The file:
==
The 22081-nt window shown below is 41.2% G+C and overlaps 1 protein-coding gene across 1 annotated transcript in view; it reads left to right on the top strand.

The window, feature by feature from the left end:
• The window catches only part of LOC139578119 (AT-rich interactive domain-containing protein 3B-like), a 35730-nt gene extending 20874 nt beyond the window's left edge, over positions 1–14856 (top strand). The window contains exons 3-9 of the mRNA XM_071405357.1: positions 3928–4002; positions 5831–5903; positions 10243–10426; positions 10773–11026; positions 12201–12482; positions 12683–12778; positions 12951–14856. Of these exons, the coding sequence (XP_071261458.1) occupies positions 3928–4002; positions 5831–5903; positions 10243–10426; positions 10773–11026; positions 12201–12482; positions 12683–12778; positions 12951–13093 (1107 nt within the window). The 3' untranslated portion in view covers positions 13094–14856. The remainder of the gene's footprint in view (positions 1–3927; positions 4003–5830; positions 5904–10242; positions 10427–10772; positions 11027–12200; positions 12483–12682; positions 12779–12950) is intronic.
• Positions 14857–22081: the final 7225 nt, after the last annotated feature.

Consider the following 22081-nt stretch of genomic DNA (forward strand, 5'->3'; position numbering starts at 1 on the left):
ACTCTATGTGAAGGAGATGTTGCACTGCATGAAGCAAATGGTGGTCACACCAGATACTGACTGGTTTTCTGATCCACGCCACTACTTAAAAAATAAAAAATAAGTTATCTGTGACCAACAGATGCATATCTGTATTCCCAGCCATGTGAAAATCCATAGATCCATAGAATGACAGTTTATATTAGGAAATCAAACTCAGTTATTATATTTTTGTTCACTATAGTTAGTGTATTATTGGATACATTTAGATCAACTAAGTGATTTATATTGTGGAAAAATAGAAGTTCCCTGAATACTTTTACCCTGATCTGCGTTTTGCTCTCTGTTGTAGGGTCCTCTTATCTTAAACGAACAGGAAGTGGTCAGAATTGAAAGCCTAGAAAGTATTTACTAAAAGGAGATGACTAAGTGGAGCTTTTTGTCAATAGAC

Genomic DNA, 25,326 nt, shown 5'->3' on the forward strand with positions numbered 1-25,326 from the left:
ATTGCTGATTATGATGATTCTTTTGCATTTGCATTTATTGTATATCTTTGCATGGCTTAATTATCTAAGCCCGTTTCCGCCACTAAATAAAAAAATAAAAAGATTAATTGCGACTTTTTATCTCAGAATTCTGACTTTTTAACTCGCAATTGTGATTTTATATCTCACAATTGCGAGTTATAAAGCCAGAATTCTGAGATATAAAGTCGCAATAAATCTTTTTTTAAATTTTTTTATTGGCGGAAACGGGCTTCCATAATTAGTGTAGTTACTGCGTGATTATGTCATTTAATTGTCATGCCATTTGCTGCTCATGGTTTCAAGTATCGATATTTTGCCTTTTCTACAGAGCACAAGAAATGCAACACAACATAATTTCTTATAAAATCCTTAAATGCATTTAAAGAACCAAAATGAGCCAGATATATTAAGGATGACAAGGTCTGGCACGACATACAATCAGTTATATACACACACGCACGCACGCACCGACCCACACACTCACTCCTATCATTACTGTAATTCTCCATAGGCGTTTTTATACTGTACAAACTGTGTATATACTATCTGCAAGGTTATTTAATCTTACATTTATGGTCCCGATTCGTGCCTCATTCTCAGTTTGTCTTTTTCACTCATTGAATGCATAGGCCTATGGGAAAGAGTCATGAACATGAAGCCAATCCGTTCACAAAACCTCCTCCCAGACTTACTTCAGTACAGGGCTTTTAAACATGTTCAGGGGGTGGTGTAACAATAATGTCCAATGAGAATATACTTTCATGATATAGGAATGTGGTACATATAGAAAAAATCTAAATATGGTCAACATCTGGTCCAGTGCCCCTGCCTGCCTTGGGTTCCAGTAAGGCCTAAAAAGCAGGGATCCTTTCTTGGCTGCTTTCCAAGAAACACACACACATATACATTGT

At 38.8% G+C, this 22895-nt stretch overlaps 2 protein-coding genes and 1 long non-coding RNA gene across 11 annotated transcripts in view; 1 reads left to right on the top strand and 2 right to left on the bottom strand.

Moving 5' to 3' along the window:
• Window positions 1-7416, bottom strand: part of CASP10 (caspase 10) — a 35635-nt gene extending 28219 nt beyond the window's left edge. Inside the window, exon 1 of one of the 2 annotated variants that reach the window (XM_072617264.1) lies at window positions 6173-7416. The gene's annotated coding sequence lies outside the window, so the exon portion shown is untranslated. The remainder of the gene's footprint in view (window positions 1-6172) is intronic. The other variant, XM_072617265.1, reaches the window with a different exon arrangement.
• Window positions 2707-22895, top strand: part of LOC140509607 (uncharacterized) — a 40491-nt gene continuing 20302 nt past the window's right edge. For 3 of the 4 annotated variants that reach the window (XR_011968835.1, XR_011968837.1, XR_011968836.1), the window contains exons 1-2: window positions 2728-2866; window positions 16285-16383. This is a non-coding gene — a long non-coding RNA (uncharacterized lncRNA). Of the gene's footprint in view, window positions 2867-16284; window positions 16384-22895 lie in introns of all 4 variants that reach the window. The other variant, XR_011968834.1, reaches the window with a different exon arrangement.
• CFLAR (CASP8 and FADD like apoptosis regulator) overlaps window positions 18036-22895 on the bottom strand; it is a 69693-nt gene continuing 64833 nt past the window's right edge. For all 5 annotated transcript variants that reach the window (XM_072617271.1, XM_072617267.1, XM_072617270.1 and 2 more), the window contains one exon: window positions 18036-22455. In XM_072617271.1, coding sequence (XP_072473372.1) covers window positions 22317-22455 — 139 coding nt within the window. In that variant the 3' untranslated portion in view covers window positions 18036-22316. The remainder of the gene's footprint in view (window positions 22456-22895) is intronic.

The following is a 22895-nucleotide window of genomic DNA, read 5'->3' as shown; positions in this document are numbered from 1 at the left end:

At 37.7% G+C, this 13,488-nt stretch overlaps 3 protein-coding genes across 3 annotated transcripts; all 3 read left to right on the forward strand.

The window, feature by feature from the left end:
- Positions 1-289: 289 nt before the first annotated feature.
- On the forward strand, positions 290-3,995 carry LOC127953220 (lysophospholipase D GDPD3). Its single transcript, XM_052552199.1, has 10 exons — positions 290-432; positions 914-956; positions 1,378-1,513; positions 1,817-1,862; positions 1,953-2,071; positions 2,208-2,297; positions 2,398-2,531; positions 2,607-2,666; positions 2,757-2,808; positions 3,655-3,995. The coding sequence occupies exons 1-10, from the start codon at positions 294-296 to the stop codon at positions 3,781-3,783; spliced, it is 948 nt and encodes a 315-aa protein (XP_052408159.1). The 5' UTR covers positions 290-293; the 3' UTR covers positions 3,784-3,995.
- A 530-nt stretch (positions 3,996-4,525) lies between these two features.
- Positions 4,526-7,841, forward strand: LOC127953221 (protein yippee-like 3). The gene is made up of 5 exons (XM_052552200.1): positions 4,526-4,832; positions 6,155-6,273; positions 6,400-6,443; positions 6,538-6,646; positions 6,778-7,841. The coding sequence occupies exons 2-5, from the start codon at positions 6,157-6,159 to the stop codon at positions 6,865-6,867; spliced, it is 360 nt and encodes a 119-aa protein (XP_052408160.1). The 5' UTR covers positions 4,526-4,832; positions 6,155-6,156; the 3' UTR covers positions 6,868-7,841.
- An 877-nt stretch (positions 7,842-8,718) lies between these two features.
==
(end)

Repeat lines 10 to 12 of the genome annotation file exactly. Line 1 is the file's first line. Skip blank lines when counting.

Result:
Moving 5' to 3' along the window:
• Window positions 1-7416, bottom strand: part of CASP10 (caspase 10) — a 35635-nt gene extending 28219 nt beyond the window's left edge. Inside the window, exon 1 of one of the 2 annotated variants that reach the window (XM_072617264.1) lies at window positions 6173-7416. The gene's annotated coding sequence lies outside the window, so the exon portion shown is untranslated. The remainder of the gene's footprint in view (window positions 1-6172) is intronic. The other variant, XM_072617265.1, reaches the window with a different exon arrangement.
• Window positions 2707-22895, top strand: part of LOC140509607 (uncharacterized) — a 40491-nt gene continuing 20302 nt past the window's right edge. For 3 of the 4 annotated variants that reach the window (XR_011968835.1, XR_011968837.1, XR_011968836.1), the window contains exons 1-2: window positions 2728-2866; window positions 16285-16383. This is a non-coding gene — a long non-coding RNA (uncharacterized lncRNA). Of the gene's footprint in view, window positions 2867-16284; window positions 16384-22895 lie in introns of all 4 variants that reach the window. The other variant, XR_011968834.1, reaches the window with a different exon arrangement.